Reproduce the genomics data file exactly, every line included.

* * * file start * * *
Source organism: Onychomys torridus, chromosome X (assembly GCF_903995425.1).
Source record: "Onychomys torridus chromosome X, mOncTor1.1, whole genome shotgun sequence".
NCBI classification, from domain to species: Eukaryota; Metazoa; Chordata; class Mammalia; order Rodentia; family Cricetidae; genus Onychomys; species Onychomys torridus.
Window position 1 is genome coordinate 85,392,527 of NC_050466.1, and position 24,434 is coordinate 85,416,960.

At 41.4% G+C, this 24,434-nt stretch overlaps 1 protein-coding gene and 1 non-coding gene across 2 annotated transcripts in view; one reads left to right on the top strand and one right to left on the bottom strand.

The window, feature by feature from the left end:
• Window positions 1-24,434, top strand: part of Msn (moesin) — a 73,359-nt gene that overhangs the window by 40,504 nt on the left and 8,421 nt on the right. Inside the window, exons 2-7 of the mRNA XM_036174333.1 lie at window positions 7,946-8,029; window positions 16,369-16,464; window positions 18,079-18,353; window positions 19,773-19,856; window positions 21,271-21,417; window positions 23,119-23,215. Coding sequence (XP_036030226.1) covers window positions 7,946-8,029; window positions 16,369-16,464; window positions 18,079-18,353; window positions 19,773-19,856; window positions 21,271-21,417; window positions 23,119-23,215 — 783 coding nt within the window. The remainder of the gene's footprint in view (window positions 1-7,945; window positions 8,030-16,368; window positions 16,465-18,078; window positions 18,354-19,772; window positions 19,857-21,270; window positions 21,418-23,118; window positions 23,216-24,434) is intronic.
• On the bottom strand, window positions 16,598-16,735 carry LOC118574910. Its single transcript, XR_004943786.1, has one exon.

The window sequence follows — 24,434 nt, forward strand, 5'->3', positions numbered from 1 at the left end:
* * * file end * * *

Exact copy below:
Source organism: Onychomys torridus, chromosome X (assembly GCF_903995425.1).
Source record: "Onychomys torridus chromosome X, mOncTor1.1, whole genome shotgun sequence".
NCBI classification, from domain to species: Eukaryota; Metazoa; Chordata; class Mammalia; order Rodentia; family Cricetidae; genus Onychomys; species Onychomys torridus.
Window position 1 is genome coordinate 85,392,527 of NC_050466.1, and position 24,434 is coordinate 85,416,960.

At 41.4% G+C, this 24,434-nt stretch overlaps 1 protein-coding gene and 1 non-coding gene across 2 annotated transcripts in view; one reads left to right on the top strand and one right to left on the bottom strand.

The window, feature by feature from the left end:
• Window positions 1-24,434, top strand: part of Msn (moesin) — a 73,359-nt gene that overhangs the window by 40,504 nt on the left and 8,421 nt on the right. Inside the window, exons 2-7 of the mRNA XM_036174333.1 lie at window positions 7,946-8,029; window positions 16,369-16,464; window positions 18,079-18,353; window positions 19,773-19,856; window positions 21,271-21,417; window positions 23,119-23,215. Coding sequence (XP_036030226.1) covers window positions 7,946-8,029; window positions 16,369-16,464; window positions 18,079-18,353; window positions 19,773-19,856; window positions 21,271-21,417; window positions 23,119-23,215 — 783 coding nt within the window. The remainder of the gene's footprint in view (window positions 1-7,945; window positions 8,030-16,368; window positions 16,465-18,078; window positions 18,354-19,772; window positions 19,857-21,270; window positions 21,418-23,118; window positions 23,216-24,434) is intronic.
• On the bottom strand, window positions 16,598-16,735 carry LOC118574910. Its single transcript, XR_004943786.1, has one exon.

The window sequence follows — 24,434 nt, forward strand, 5'->3', positions numbered from 1 at the left end: